Between Saudi Arabia’s new oil minister and the rest of Opec, a fragile peace reigns.
Khalid al-Falih, who replaced Ali al-Naimi a month ago, faced a daunting premiere on the world stage at Opec’s 169th ministerial gathering in Vienna.
It took what Ed Morse of Citigroup Inc called a “publicity blitz” for al-Falih to ensure that Thursday’s assembly would run smoothly. That included pre-meeting head-to-head confabs with representatives from six member countries plus cozy dinners and meet-and-greets with consultants who advise hedge funds and oil traders.
Even Bijan Namdar Zanganeh, Iran’s oil minister, was won over, at least for now. After four years of quarrelling, Tehran and Riyadh parked their differences at the door and agreed on a new secretary-general for the group, Mohammed Barkindo of Nigeria.
“We had a meeting without any tension,” Zanganeh said in an interview in Vienna on Friday. “We should work with each other, we are neighbours, we are counterparts in Opec,” he said, referring to Saudi Arabia and other Gulf Arab states.
The calm is tentative. Vienna’s atmosphere of bonhomie had as much to do with oil prices flirting with a six-month high of $50 a barrel as it did al-Falih’s overtures. Wide differences among Opec nations remain, especially when it comes to restoring the production targets that were scrapped in December. And Thursday’s meeting, for all its ballyhooed friendliness, produced no new policy pronouncements.
Al-Falih, 56, is Saudi Arabia’s first new oil minister in more than 20 years. He took over as Opec members’ resentment toward the kingdom erupted. In April, countries that favoured a freeze in production levels blamed Saudi Arabia for sinking it; the same month, al-Falih’s boss, Deputy Crown Prince Mohammed bin Salman, said the kingdom didn’t care whether oil prices were at $30 or $70, sending a shock wave through Opec members such as Venezuela, whose faltering economy is dependent on higher prices; and just a few weeks ago, Saudi Arabia’s long-time rivalry with Iran exploded into public finger-pointing at a preparatory meeting in Vienna.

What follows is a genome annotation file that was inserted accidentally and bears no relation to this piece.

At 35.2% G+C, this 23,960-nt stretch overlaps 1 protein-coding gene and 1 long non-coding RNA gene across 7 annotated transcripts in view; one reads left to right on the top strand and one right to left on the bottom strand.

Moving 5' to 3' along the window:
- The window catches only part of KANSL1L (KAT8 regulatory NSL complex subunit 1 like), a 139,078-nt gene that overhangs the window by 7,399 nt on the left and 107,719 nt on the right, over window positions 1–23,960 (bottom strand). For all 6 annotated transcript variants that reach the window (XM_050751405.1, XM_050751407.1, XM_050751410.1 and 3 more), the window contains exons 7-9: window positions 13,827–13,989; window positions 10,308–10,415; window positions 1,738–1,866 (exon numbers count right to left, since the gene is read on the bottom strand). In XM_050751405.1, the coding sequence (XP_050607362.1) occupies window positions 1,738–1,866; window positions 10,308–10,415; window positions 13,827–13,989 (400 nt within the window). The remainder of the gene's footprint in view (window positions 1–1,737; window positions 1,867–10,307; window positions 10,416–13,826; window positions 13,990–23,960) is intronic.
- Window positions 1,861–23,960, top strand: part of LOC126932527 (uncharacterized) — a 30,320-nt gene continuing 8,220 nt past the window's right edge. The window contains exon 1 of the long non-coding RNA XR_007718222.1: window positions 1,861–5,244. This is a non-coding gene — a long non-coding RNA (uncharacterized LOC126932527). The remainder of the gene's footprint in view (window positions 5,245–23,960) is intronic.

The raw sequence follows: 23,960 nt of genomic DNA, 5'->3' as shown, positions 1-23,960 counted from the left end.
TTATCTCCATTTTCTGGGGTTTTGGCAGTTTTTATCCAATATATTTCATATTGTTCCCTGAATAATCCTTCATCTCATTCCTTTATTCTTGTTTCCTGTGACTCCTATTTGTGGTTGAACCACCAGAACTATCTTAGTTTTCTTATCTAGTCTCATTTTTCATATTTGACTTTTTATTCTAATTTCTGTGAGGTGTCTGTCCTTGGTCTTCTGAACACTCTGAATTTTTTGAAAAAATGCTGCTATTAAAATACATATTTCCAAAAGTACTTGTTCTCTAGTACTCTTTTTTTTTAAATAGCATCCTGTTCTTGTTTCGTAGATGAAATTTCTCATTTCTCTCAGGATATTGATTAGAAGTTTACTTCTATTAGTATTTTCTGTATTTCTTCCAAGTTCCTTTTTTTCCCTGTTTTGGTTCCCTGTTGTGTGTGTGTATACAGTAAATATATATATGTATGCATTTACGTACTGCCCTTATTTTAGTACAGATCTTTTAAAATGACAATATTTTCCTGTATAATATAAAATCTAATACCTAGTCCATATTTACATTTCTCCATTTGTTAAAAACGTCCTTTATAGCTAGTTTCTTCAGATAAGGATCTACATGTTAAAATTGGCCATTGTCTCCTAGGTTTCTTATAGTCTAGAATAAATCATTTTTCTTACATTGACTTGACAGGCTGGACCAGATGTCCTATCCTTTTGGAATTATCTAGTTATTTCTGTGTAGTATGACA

It had gotten so bad that critics were wondering whether the Saudis envisioned a continued purpose for Opec. Al-Falih turned that around.
“Al-Falih clearly still sees a role and need for Opec, even in a world of shale oil,” said Jamie Webster, a fellow at the Center on Global Energy Policy at Columbia University in New York.
As Al-Falih was making the right noises in Vienna, the Saudi state-owned oil company announced its first-ever contract to supply refiners in the Baltics – another example of the intense campaign for market share.
Al-Falih began his diplomatic tour after arriving in Vienna before everyone else. He landed Monday night and went straight to his suite on the top floor of the luxurious Hyatt Hotel, skirting the media - something his predecessor rarely did.
Early the next morning, he visited nearby Opec headquarters to meet the group’s secretary-general. Al-Falih delivered the message that Opec was important for Saudi Arabia, according a person briefed on the conversation who asked not to be named because the discussions weren’t public.
Al-Falih made it clear that, contrary to public speculation, the kingdom was still engaged with Opec, wanted to listen to the diverse views of its members and would be flexible in its approach, the person said.
Over the next two days – and with the support of the king’s son, the Deputy Oil Minister Prince Abdulaziz bin Salman – Al-Falih delivered the same message of cooperation in bilateral discussions with representatives of Nigeria, Venezuela, Algeria, Qatar, Kuwait and the UAE.
After a one-hour get-together on Wednesday, Venezuela’s Eulogio del Pino, who often clashed with al-Naimi, told reporters he had “an excellent meeting” with the new Saudi minister.
In an apparent easing of tensions created at the Doha meeting – when Saudi Arabia blocked a freeze deal because Iran wouldn’t participate while it was still restoring exports that had been choked by sanctions – Zanganeh said on Friday that all Opec members now “accepted the return of Iran to the market.”
Al-Falih, in his first extended remarks to reporters since becoming minister last month, delivered a conciliatory message before the ministerial meeting began.
“Saudi Arabia realises that price is a key part of the oil- market formula – it balances supply and demand,” he told reporters. “We realise that a long time under lower prices doesn’t bring enough supply to meet the rise in demand.”
He added later that $50 a barrel wasn’t a high enough price to encourage investment in new production capacity – music to the ears of Opec counterparts such as Venezuela.
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